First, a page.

Overall, Shannon and I listened to a fascinating suite of stories about how Sara came to founding Sage Publications, co-founding the McCune Foundation, and setting up the Miller-McCune Magazine. We even had some discussions about Sara's involvement in sustainable development projects in other countries, some through the the collaboration? with Dr. Jeffrey Sachs of Columbia University (I don't know how or why, but so many arrows have pointed me to the direction of Jeffrey Sachs, time and time again... hopefully it's not just me). Sara even referred us to one of Dr. Sach's programs on sustainable development. I suppose the academic publishing profession started when Sara just graduated from college, as an undergrad, and back in the day, there was still the expectation for women to be housewives, but she had a hunch she wouldn't be one of those. She applied for a few jobs in publishing, and was hired by MacMillan, Inc. (?) Since then, she fell in love with the profession of publishing. Sara specifically mentioned that she did not go to graduate school, though she did consider it, but she was always continuously learning on the job through her authors, and the publishing process itself. It seemed like everything fell into place afterwards. It was surprising to hear from Sara that "educational publishing" has not been so severely hit as other newspapers and other publishing houses in this "changing media climate," and that Sage Publications / Miller-McCune Magazine has of course established an on-line presence to coincide with print media. We also had a splendid series of digressions and personal anecdotes, which were a pleasure to listen to. As a "strict journalist," I probably would have "cut her off" because journalists are to get to the meat right away... but I honestly feel that this mentality is just a bit too inhumane at times, and I wanted the ambiance to be as friendly, conversational as much as possible. Digression is a property of human nature. Let one subject stream into the next even though there are a few curves in the road, or you didn't take the shortest route from point A to point B. There are a lot more gems in the videotape; I can't wait to crack into it, and find more golden soundbites!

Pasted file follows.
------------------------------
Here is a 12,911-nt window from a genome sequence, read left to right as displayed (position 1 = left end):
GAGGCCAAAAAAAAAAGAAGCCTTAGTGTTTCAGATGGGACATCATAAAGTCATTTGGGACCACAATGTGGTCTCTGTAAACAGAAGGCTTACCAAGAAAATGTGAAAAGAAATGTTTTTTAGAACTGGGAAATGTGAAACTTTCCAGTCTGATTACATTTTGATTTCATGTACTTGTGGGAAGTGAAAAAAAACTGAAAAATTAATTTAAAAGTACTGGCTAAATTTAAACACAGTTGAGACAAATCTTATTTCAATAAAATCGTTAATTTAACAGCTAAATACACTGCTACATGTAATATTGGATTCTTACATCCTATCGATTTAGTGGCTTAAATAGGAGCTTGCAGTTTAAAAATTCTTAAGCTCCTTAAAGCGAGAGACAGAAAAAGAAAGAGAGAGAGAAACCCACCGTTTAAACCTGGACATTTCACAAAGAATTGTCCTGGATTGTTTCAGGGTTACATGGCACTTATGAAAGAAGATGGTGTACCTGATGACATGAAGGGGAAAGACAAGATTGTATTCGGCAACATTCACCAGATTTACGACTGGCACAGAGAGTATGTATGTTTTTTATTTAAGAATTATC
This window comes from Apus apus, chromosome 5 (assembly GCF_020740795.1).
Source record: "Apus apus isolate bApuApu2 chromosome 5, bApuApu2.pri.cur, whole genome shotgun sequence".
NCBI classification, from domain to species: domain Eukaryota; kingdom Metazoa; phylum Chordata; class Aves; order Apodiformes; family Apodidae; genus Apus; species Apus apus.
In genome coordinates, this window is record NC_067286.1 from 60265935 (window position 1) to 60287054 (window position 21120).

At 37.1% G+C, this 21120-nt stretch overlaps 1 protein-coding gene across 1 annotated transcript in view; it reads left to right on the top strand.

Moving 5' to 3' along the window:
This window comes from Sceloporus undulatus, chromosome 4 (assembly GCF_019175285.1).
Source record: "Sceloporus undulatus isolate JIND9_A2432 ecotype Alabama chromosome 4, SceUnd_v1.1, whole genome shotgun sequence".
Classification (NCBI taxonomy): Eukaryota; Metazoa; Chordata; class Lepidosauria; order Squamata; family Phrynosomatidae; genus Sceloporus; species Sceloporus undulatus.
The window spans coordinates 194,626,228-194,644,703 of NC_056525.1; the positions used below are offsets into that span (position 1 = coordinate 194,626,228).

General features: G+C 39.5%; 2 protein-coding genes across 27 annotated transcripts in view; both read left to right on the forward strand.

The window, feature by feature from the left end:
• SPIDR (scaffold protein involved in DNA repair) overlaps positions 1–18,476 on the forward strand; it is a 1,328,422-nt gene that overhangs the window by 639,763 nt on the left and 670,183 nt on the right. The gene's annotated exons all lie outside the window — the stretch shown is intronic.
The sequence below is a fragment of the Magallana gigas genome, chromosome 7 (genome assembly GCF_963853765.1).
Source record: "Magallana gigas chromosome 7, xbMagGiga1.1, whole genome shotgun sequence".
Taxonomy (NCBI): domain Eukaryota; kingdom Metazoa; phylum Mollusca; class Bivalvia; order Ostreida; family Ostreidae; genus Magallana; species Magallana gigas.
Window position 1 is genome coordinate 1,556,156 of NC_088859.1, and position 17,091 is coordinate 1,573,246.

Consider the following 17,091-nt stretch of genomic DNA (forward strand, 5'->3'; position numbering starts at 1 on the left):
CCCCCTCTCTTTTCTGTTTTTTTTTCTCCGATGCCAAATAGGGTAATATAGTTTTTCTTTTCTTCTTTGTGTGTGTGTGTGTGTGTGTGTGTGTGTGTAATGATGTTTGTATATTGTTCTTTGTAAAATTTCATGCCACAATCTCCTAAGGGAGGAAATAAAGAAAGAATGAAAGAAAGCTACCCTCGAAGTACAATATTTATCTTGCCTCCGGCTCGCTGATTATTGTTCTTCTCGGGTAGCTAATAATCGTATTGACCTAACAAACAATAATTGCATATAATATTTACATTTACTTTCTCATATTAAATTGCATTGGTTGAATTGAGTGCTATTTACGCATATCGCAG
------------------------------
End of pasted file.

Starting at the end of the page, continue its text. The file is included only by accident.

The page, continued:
It was unfortunate that Sara had to leave a bit in a rush. We didn't have enough time to get a couple of photographs, nor have her participate in our little "art project" of "name," "profession" "quote of the day" written out in our sketch book.... But it all worked out overall. Sara will send me the art project in the mail.